I am new to this website and Mathematica, but I have a problem with partial derivatives. What i am trying to do is get the Lagrangian equation of my system using x,y coordinates. The problem is i think in the last part with T,L1,L2,L3 and L. The code is given here:

Clear[m, \[Alpha], \[Beta], l1, x, l3, l4, l5, L1, L2, L3, L, r]
n = 12;
l2 = 1;
m = 1;

f[\[Theta]_] := {\[Theta], 0, 2*Pi}
\[Alpha] = \[Alpha] /. Solve[(Pi - \[Alpha])*n == 2*Pi];
\[Beta] = (Pi - \[Alpha])/2;
l1 = 2*(Cos[\[Beta] ]/l2);
l3 = (l1*Cos[\[Beta] + \[Theta]])/Cos[Pi - \[Alpha]];
l4 = (l2*Cos[\[Theta]])/Cos[1/2*(Pi - \[Alpha])];
(*The calculation of the x coordinate of the whole system*)
For[i = 1, i <= n, i++ , x[i] = l3*Cos[((i - 1)*(Pi - \[Alpha]))];]
For[i = n + 1, i <= 2*n, i++ , 
 x[i] = l4*Cos[((i - 1/2)*(Pi - \[Alpha]))]]
l5 = l3 + 2*x[n + 1];
For[i = 2*n + 1, i <= 3*n, i++ , 
 x[i] = l5*Cos[((i - 1)*(Pi - \[Alpha]))]]

(*The calculation of the y coordinate of the whole system*)
For[i = 1, i <= n, i++ , y[i] = l3*Sin[((i - 1)*(Pi - \[Alpha]))]];
For[i = n + 1, i <= 2*n, i++ , 
  y[i] = l4*Sin[((i - 1/2)*(Pi - \[Alpha]))]];
For[i = 2*n + 1, i <= 3*n, i++ , 
  y[i] = l5*Sin[((i - 1)*(Pi - \[Alpha]))]];

(*The calculation of the velocity, the v here is v^2*)
For[i = 1, i <= 3*n, i++, v[i] = Dt[x[i]]^2 + Dt[y[i]]^2]

T = Simplify[Sum[1/2 m*Simplify[v[i]], {i, n*3}]];
L1 = Simplify[D[T, Dt[\[Theta]]]];
L2 = Dt[L1]
L3 = Simplify[[D[T, \[Theta]]]]
L = L2 - L3;

The answer is: enter image description here

The problem is that the derivative of Dt[\[Theta]] should be a constant when deriving a derivative only with respect to \[Theta]. Furthermore, why is the r in D[T, \[Theta]] lighter blue than the \[Theta] at L3 = Simplify[[D[T, \[Theta]]]]?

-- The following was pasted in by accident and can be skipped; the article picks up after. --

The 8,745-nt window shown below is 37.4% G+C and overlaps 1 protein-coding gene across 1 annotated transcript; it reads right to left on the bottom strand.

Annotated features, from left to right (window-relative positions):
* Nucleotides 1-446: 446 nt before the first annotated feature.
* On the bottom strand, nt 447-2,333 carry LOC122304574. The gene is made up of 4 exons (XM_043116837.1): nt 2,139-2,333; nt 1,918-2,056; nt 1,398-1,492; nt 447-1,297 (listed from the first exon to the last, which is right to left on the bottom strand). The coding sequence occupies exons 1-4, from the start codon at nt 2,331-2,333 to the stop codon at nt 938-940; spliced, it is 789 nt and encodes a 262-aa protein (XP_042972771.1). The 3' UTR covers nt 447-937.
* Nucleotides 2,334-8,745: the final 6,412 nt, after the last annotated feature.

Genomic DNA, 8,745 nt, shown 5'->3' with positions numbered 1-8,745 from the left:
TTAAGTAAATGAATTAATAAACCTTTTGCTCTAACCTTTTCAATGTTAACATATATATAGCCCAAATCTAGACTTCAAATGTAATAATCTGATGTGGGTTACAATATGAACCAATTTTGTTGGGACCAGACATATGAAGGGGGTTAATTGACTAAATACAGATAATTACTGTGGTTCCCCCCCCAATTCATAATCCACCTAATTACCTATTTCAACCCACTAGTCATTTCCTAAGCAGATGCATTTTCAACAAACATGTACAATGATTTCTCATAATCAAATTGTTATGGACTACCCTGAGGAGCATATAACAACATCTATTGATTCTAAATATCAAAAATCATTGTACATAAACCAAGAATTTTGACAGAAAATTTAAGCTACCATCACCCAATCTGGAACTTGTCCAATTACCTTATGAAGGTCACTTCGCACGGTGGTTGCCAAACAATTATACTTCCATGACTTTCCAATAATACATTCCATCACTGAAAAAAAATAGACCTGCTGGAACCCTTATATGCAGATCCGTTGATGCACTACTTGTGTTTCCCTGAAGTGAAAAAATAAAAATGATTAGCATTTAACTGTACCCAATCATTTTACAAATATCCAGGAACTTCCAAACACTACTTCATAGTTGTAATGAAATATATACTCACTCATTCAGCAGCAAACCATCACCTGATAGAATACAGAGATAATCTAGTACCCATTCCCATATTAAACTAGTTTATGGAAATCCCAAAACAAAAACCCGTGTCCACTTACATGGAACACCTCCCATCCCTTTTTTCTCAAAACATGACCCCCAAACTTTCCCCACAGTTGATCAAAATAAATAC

The simplified example is given beneath:

f[r_] := {r, 0, 2*Pi}
a = r;
b = r^2;
F = a^2 + b^2;
F1 = Dt[F];
D[F1, r]

Where the answer is: 2 r !(*SubscriptBox[([PartialD]), (r)](Dt[r])) + 4 r^3 !(*SubscriptBox[([PartialD]), (r)](Dt[r])) + 2 Dt[r] + 12 r^2 Dt[r]

  • $\begingroup$ I think that Dt[r] is not a constant because Mathematica doesn't know what "r" is. Indeed, r could also be a function of some other variable. The fact that in a=r the r is blue it's because that's an undefined variable in the notebook, while in D[F1,r] "r" is an argument of the function. $\endgroup$ – Fraccalo May 23 '18 at 13:28
  • $\begingroup$ In my problem r should be a variable that will very between 0 and 2pi. If i add this: f[r_] := {r, 0, 2*Pi} It still doesn't work. $\endgroup$ – Rik Koppelman May 23 '18 at 13:46
  • $\begingroup$ Please do not post images of your work. Please post your actual Mathematica code in the form of text that can be copied and pasted into a Mathematica notebook. This will make it easier to reproduce your problem and to experiment with possible solutions. $\endgroup$ – m_goldberg May 23 '18 at 14:24
  • $\begingroup$ @m_goldberg. I've added the code itself to the problem $\endgroup$ – Rik Koppelman May 23 '18 at 14:39
  • $\begingroup$ I have a feeling that your code does not express what you are after (even if with errors), but something else. It may be a good idea, if you first write the expression you want to calculate in traditional mathematical notations. Than we will probably understand what's wrong with the Mathematica code. $\endgroup$ – Alexei Boulbitch May 23 '18 at 15:15

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